An earlier documentary Ross made, Fire with Fire, tells us about a team of researchers and scientists at Children's Hospital of Philadelphia who took a calculated risk to pit one fatal disease against another within the body of a six-year-old cancer patient left with no options to stay alive. The life-sustaining results of their medical trials shattered long-held expectations in the field of cancer research. The emotional pull of the story, told in just three minutes, made a huge impact on research donations at Penn Med, generating over a billion dollars of new philanthropy for pediatric leukemia since the film was made more than a decade ago. Again, the power of one little film. As Geralyn said, Fire with Fire is a perfect example of good science combined with good storytelling and the remarkable impact it can have. In three minutes, Ross was able to tell such a compelling story. You see so much compassion in that film and a lot of hope for the future. Ross found that emotional pull in the interviews he conducted for the film and that made it so effective, so compelling.
What these artists do with storytelling is an effective way to communicate difficult messages. Storytelling can be used trailblaze important yet uncomfortable issues that society has ignored as well as to memorialize the courage and compassion of people who have to face unspeakable losses
Part of being a human is to create that relationship with another person. We see the bond between the scientists and the patients they are working to save. We see strong family relationships in these films—healing relationships. Kirsten’s dad and Regina’s mom both enjoyed making a movie about themselves and watching it, their daughters told us. Kirsten says her dad, Dick Johnson, is much deeper into dementia now than when the film was made, yet still loves watching Dick Johnson Is Dead. “He’s watched the film about him hundreds of time. It brings his home back to him, his office back to him, his friends back to him, me back to him. He laughs again.”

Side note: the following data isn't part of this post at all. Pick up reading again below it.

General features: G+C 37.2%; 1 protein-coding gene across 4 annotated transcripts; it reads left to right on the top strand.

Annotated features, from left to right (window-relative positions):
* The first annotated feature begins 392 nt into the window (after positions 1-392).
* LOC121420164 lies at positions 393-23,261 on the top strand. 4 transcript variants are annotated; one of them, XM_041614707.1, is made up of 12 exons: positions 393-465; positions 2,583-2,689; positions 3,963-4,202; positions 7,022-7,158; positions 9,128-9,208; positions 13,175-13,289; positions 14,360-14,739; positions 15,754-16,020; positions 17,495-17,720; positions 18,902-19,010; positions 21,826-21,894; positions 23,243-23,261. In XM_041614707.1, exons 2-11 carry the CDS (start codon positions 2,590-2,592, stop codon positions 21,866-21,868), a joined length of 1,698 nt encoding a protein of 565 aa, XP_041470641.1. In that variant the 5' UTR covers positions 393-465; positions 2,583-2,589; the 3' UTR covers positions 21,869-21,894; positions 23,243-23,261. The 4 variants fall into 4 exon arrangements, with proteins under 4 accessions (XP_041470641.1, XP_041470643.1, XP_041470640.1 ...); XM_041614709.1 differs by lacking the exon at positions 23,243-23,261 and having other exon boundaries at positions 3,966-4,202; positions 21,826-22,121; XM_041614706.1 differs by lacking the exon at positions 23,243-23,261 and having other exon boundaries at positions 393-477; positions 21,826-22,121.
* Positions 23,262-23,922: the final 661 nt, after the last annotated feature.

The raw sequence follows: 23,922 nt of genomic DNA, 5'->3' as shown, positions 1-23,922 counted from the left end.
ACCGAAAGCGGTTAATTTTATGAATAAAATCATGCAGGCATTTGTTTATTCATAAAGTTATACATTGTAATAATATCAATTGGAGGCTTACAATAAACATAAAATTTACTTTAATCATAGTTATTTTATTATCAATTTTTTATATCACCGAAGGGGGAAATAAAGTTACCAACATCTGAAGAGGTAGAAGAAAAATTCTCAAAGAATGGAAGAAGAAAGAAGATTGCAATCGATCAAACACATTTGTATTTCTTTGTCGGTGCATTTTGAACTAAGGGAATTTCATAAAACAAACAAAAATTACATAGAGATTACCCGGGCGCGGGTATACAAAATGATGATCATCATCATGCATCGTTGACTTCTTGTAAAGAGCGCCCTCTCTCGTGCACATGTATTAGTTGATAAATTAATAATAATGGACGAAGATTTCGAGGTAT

One of my goals at Huntsman Mental Health Institute is to use the power of film and all the arts—as a tool for education, fighting discrimination and fear, as well as for a portion of treatment. I want to put something together where we have storytellers and filmmakers every year tackle issues of mental health, and depression, and Alzheimer’s disease, and how we can better break down the stigma surrounding the illnesses. I believe it is through the power of storytelling that we can accomplish so much of what we want to do.
Mark Rapaport, MD
Mark Rapaport is the inaugural CEO of the Huntsman Mental Health Institute and Chair of the Department of Psychiatry at University of Utah School of Medicine. Previously, Rapaport was head of psychiatry at Emory University in Atlanta, where he co-founded the Emory Brain Center. Before Emory, he was professor of psychiatry at both Cedars-Sinai in Los Angeles and the David Geffen School of Medicine at UCLA. Rapaport was also on the faculty at University of California, San Diego where he received his MD degree and completed his residency.